For the last two months we've been busy assembling the units, getting feedback and refining the details.
A major turnpoint was to scrap our diy head straps and use welding mask headgear instead. The problem was that you can't easily adjust the fit while wearing a mask, and the straps were not rigid enough to hold the shape while fitting.
The headgear both has a convenient adjustment knob, and is rigid enough. We've managed to source them locally for less than $2 a piece.
We've also iterated on the design of the adaptor for the hose, to make a reliable quick-release connection. We've tried 3d printing a bayonet mount, adapting various garden hardware and even considered injection molding, but none of that is cheap or simple to replicate.
A knobbed hose clamp is both cheap and secure so we'll call it good enough for now.
We've successfully finished a crowdfunding campaign to provide a total of 150 units to hospitals in Ukraine. We expect other makers and businesses to embark on the initiative once we receive eough feedback and release the source files and instructions (which we're struggling to finish now).
Keep safe everyone and don't hesitate to contact if you have any questions or feedback.
During the last month we've been receiving components and finalizing the technology.
We've decided to use two Ncr18650b batteries in parallel along with a controller that handles charging, steps up the voltage and protects the battery from overdischarge. A separate controller shows the remaining charge on an LCD display, and a power switch.
We've tested 4 different high-power blower fans and chose the smallest one. With our setup it gives 60 liters of air per minute (2.1 CFM) which is more than enough for breathing and accidental leakage.
The fan runs for 8 hours on a single charge.
As for the hood, we've added internal parts that limit the space around the face, providing more pressure. Initially we tried to sew the parts together, but welding polyethylene with a modified soldering iron worked much better.
This is the final look of the hood
With this simple rig, an oven and a shop vac we've iterated on a vacuum mold and eventually decided to make the first production run in-house.
We've assembled and tested the electronics for the first batch of 30 units
Having decided to omit CNC milling (as it's less popular and more expensive) and stick with vacuum forming and laser cutting, we've tried various plastics of different thicknesses. We've chosen 2mm white PETg as it is durable, forms easily, and can be bent after cutting.
The initial idea was to bend the marginal space around the mold inward, creating a strudy frame for the four bolts holding the filter.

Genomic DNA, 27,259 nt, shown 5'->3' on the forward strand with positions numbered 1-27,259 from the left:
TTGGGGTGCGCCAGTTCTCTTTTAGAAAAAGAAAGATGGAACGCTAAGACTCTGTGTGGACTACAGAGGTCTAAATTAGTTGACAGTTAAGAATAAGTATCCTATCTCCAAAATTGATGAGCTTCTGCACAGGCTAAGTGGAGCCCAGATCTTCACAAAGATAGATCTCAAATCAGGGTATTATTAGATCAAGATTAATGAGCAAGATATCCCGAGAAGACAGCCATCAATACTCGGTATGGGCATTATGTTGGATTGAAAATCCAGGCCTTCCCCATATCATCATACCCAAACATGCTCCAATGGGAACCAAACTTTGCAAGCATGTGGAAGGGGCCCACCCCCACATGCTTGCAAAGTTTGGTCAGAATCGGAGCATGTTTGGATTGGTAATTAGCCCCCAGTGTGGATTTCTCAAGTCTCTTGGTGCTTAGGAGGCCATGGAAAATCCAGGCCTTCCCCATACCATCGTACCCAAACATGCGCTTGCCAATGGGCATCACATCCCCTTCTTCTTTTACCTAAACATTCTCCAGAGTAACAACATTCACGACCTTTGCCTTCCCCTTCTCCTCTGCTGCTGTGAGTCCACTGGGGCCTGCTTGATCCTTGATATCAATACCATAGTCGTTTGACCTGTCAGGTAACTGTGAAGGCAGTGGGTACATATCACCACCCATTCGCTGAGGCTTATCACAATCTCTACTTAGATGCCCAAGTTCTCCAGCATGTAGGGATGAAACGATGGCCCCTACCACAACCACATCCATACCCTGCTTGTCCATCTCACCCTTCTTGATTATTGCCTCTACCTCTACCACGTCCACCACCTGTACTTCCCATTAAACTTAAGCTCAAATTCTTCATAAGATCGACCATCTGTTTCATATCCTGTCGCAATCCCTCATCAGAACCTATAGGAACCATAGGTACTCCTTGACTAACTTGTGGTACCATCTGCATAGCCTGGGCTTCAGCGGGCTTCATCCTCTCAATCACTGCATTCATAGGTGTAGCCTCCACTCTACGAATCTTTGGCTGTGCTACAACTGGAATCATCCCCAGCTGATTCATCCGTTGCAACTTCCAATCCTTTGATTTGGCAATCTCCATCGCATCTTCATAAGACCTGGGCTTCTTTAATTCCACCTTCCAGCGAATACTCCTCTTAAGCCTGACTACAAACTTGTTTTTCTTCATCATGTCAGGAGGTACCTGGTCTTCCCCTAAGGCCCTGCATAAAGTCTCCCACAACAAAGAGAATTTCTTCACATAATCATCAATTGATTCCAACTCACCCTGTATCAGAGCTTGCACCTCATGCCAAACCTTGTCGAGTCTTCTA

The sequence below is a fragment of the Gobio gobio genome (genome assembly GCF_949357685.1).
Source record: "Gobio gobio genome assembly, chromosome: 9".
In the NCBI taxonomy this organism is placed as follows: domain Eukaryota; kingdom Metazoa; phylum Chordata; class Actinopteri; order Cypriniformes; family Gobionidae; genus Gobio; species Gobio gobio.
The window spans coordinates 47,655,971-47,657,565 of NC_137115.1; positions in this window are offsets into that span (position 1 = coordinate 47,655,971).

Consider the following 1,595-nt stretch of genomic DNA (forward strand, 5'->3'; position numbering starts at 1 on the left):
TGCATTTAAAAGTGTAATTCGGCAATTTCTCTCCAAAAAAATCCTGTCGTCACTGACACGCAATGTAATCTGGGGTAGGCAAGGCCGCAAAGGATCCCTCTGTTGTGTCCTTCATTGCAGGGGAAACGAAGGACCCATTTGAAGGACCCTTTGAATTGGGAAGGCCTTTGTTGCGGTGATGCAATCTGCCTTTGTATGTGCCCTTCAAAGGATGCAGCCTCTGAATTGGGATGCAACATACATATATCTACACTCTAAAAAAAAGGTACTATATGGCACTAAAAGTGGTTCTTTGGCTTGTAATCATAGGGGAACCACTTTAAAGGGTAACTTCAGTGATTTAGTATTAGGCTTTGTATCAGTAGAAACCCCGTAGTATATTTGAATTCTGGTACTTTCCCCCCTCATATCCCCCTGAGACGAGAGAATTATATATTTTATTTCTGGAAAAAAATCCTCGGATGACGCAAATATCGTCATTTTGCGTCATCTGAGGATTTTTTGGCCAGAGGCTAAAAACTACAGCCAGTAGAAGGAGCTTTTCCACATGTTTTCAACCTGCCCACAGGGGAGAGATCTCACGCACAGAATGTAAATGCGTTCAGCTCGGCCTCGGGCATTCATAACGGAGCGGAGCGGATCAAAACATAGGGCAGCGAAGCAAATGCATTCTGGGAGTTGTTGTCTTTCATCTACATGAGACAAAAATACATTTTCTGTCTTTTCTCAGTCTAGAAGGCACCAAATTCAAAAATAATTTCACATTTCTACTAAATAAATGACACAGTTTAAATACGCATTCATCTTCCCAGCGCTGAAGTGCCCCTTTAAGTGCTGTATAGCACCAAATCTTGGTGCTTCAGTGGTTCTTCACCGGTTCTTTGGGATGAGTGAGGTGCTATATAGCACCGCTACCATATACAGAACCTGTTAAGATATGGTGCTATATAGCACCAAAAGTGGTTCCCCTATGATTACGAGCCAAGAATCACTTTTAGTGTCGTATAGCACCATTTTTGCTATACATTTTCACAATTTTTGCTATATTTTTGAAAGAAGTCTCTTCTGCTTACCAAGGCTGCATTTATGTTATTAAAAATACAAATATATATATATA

We've considered adding rivet nuts, captive nuts or pieces of aluminium tube but tried to keep it simple.
After several iterations we've settled with two-piece design, with simple bolts holding it all together.
Videos of the process coming soon.
In the meantime, we're building a test chamber and finalizing the hood design to hopefully release the project in a week.
The box contains a HEPA filter, a 12V fan, and 3 cell 18650 Li-ion batteries along with a BMS circuit. We've tested the setup work for over 10 hours which is more than enough for a working day.
Here's a mock-up of the electronics. At first we used cheap charge indicator modules but that wouldn't be as readily available as the rest, so we set out for a custom PCB.
We've designed a circuit with a speed controller and charge indicator with Arduino Nano as a controller, but found the soldering part too unreliable and time-consuming. We are now looking for an alternative solution.
This is the design so far. The filter fits inside and is held tightly with a plastic frame. Holes are sealed with hot glue.
A small number of units was produced and given out to three local hospitals to test.
We worked through several iterations, starting with a rough 3d model. We went for one-size-fits-all approach.
Layers of plastic film tend to weld together when laser cutting. Developing that idea, we ran an offset contour with defocused beam to create a reliable seal, and focused the laser to cut the final shape. Later we found that technique used in a hackaday article.
It was extremely difficult to find nice looking non-transparent PE film, but we've found inexpensive polyethylene bags. Thickness between 100 and 200 microns works best for us.
The visor is attached with scotch tape. We found that natural rubber adhesive tape is most resistant to alcohol and can be sanitized multiple times.
The adjustable head band and visor are made of PETg plastic. The hose is a standard sanitary item, and we've found a similar size across multiple manufacturers.
We've decided to use an HEPA certified filter to provide a high level of protection. A vacuum filter was the cheapest solution, as custom-made units would cost at least twice as much.
We ran a series of tests with different fans and studied professional PAPR units. To get a good enough airflow we needed a static pressure of about an inch (25mm) in H20. So we've chosen a fitting blower fan and added three 18650 cells to get about 12V. At this point we used a charge indicator module and were searching for an affordable battery manager/charger.
The initial idea was to build a low cost protection without wearing something on your face. Helthcare workers during the COVID-19 pandemic work long shifts, and anything attached to your mouth is annoying at least.
We've built the first prototype by surrounding a face shield with polyethylene film and attaching a PC fan on top. This has worked relatively well, but the shield is heavy and there is no real filtering. There is definitely room for improvement.